Helping Ottawa-Area Homeowners

LB Electric FAQ

Welcome to our Frequently Asked Questions (FAQ) page. Here, we provide answers to common queries about our electrical contractor services in Ottawa. Whether you’re seeking information about the Greener Homes Grant, electrical panel upgrades, energy-efficient lighting, or other services we offer, you’ll find the answers you need.


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Ottawa Electricians at Your Service

Frequently Asked Questions

Browse through the questions below to gain valuable insights into our expertise and how we can assist you in achieving your electrical goals. If you can’t find the answer you’re looking for, don’t hesitate to reach out to our friendly team. We’re here to help you make informed decisions and provide top-notch electrical solutions tailored to your needs.

There may be a loose connection somewhere on the circuit or the circuit is overloaded.

Sometimes dimmer switches do get warm to the touch. As long as the switch isn’t operating lighting above 300 watts, your situation should be safe. If you smell burning, or the plastic is melting, clearly this situation is not safe and the switch wiring should be replaced.

It all depends on what size load you have added since the service was installed. In Ottawa and surrounding areas, Hydro One and Hydro Ottawa provide a consumption report, which is an overview of your hourly electrical usage. Please click the link on your provider and after you have the spreadsheet, we will be able to look into your current and future allowable usage.

Hydro One

Hydro Ottawa

Yes, any home or business that is prone to power outages should have some kind of backup power source. There are many options of generators, with whole house and half house generator panels as well as a GenerLink™ which is an interconnection device that enables you to connect your portable generator directly to your home’s wiring system.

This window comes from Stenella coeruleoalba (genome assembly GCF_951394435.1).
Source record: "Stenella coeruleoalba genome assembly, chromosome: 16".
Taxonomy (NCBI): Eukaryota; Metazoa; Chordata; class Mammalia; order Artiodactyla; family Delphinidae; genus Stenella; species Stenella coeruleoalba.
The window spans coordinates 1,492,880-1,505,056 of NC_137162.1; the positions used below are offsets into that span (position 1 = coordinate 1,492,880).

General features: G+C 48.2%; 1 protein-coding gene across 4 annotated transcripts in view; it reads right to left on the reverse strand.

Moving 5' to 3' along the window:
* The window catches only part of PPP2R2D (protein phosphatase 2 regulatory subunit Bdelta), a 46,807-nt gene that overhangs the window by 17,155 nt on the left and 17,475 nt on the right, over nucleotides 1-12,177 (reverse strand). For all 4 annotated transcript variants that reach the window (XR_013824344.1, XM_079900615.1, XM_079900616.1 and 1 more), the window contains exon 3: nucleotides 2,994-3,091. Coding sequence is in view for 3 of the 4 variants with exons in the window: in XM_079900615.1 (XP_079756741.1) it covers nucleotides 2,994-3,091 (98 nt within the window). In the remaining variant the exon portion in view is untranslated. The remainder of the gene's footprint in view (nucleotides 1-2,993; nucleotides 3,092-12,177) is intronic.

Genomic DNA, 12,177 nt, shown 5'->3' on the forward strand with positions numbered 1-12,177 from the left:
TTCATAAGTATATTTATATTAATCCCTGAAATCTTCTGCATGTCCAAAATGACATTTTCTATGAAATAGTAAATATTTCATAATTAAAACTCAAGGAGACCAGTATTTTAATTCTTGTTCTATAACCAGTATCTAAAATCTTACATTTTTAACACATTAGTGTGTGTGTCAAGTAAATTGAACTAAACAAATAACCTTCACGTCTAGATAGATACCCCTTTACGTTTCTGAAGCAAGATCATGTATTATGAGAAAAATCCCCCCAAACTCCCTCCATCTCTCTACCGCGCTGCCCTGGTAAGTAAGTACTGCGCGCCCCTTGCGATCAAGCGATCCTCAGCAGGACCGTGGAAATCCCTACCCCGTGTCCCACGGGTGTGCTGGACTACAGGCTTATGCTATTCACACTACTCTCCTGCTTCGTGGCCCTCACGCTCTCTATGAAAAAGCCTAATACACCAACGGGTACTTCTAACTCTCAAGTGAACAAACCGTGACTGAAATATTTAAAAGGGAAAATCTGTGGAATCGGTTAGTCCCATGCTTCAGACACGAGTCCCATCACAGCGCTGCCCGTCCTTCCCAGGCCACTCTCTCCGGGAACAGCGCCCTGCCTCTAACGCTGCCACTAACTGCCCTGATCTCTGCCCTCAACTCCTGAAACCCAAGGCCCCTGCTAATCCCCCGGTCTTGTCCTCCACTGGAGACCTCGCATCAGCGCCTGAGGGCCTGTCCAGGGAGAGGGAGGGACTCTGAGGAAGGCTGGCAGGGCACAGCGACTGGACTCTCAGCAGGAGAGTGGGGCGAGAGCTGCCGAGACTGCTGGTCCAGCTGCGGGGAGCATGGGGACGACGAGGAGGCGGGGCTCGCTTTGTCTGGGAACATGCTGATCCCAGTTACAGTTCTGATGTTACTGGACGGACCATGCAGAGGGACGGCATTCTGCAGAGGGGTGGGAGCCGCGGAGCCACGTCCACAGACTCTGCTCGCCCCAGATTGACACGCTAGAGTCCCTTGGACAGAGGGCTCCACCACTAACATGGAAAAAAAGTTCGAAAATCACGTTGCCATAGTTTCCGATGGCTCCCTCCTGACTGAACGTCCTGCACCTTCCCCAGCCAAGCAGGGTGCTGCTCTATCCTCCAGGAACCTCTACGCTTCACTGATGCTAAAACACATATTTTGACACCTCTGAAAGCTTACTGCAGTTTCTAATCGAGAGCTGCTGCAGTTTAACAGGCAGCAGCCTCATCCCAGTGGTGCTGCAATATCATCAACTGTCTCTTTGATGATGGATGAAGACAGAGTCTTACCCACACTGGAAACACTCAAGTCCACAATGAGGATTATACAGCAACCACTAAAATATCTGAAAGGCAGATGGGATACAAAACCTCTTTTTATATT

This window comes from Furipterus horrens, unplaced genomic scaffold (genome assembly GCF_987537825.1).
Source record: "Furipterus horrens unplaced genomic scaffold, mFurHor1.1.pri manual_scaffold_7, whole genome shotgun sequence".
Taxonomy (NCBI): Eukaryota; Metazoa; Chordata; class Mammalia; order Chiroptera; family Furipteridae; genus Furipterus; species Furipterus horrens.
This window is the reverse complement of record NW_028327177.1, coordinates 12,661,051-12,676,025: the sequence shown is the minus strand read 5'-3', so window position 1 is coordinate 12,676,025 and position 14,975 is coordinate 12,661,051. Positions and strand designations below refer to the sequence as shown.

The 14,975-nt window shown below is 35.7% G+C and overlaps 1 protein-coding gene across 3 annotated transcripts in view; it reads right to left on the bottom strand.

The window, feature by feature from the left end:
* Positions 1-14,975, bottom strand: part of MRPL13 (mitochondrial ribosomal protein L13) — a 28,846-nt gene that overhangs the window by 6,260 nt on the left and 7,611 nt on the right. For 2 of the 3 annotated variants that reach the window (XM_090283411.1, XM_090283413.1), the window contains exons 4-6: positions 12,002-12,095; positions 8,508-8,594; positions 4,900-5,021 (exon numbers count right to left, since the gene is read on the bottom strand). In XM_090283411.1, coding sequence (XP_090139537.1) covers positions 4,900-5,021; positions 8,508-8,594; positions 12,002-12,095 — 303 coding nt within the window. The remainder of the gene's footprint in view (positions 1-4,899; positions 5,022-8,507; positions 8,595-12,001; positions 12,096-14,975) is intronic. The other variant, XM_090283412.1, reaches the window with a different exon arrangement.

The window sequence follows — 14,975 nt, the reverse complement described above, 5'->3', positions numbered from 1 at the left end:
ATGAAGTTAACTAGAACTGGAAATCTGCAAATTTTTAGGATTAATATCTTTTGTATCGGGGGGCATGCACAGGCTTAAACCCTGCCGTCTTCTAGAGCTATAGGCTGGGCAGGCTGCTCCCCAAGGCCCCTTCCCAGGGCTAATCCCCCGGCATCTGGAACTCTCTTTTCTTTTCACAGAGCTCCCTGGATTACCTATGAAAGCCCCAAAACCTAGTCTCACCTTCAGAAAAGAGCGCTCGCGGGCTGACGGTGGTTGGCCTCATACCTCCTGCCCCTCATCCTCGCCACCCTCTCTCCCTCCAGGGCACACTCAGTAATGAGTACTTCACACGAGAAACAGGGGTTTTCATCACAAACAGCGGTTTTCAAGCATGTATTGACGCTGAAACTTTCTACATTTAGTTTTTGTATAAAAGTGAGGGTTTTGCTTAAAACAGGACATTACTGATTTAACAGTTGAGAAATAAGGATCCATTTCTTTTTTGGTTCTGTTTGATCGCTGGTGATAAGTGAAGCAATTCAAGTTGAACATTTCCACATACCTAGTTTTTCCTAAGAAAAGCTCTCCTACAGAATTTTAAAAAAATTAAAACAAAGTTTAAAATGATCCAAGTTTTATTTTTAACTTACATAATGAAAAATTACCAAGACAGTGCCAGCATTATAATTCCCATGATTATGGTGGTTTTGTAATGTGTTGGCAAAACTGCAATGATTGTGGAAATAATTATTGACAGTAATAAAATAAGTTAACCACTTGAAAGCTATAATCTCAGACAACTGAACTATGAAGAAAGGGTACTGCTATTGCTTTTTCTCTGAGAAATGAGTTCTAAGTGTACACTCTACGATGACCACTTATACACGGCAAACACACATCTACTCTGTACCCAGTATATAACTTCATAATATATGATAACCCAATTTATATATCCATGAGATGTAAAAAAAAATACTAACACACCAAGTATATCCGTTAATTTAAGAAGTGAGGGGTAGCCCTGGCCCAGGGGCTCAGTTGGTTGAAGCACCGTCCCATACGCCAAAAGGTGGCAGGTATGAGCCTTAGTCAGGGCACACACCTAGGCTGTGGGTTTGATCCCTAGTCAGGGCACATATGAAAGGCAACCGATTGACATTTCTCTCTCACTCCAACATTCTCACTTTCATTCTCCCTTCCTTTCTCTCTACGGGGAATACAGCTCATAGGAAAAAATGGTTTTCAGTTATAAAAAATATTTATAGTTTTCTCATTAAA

It is hard to say but in most cases there is a reduction in the electric bill due to the new installation, tighter connections, and balance of power. The amount of savings depends on your monthly electric bill.

As per the OESC a homeowner is able to install lights in their own home if no new wiring is needed. However, if you are installing a new ceiling, make sure the device box is rated to hold the weight of the ceiling fan. The code require ceiling fans to be mounted on special fan-rated boxes, which are made of metal or strong plastic and have deep-threaded holes for the mounting screws. The box must be mounted firmly, either by attaching it directly to a framing member or by using a fan-rated brace. This installation would be best performed by an electrician.

First make sure the switch is in the complete off position until it clicks in place. Now try to reset. If it still will not reset, then there is an issue which needs to be rectified. Consider this your red flag. Either there is a short, or an overload to that circuit.

First, make sure no smoke or fire is in the home, then, try pressing the reset button. If that is unsuccessful, unscrew the detector from the ceiling and replace the battery. If that still doesn’t work, it may be time to call in the electrician as there could be a wiring issue or it’s time to replace your detectors.

Yes, even hard wired smoke detectors should be changed every ten years.